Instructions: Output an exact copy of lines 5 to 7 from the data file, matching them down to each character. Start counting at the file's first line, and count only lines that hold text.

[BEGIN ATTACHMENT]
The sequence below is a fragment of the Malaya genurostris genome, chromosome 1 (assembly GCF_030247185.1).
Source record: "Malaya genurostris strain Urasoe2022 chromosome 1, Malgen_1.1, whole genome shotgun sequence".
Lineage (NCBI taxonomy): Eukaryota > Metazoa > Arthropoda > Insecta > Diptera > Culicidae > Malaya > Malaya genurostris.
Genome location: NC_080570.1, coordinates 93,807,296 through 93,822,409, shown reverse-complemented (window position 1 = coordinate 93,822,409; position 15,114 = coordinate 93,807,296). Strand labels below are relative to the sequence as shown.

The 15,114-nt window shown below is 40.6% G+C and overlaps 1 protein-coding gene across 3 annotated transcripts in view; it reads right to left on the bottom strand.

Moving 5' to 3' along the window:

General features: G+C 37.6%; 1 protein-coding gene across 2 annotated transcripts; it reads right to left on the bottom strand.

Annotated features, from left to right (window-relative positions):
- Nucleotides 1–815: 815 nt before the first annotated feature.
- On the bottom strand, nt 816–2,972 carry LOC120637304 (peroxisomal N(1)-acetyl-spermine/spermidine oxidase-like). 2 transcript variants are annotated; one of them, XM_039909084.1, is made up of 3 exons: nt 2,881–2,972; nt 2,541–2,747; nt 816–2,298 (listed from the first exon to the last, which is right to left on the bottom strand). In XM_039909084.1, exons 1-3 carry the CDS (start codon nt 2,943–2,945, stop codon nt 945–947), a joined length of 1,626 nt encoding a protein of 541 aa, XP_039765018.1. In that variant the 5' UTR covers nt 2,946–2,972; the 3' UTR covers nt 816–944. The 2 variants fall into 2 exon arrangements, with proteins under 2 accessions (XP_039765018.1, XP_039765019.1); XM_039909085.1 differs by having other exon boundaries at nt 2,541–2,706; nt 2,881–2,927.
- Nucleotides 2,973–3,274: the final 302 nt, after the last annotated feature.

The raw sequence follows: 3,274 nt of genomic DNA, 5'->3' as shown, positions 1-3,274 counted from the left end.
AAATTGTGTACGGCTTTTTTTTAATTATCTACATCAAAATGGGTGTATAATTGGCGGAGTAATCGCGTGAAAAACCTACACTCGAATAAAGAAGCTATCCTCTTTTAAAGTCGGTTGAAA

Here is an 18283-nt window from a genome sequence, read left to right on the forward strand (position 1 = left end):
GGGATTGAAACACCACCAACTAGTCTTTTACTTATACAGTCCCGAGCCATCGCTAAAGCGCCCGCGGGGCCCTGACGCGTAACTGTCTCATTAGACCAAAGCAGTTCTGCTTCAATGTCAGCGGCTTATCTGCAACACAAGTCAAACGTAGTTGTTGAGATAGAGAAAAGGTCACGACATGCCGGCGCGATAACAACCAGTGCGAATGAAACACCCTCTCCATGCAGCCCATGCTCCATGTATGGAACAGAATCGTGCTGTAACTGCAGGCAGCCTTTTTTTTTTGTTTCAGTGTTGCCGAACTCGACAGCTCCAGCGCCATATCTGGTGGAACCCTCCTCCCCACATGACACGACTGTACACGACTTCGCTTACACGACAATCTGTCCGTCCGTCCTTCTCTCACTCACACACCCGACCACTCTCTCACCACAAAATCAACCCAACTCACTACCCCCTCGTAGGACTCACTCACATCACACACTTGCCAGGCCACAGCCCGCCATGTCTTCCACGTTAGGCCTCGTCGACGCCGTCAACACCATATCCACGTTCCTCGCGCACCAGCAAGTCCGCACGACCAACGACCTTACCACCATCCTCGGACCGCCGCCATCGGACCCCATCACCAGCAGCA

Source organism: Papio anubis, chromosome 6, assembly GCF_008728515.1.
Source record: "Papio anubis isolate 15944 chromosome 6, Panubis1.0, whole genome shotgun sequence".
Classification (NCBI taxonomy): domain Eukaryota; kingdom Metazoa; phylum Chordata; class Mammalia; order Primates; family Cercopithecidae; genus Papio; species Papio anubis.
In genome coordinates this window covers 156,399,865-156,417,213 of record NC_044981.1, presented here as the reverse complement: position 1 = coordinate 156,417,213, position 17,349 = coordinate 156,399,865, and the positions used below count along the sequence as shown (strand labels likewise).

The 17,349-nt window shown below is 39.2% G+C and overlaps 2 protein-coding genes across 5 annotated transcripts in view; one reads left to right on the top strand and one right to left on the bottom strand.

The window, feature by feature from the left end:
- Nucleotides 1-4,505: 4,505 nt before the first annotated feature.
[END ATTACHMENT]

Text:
The 15,114-nt window shown below is 40.6% G+C and overlaps 1 protein-coding gene across 3 annotated transcripts in view; it reads right to left on the bottom strand.

Moving 5' to 3' along the window:

General features: G+C 37.6%; 1 protein-coding gene across 2 annotated transcripts; it reads right to left on the bottom strand.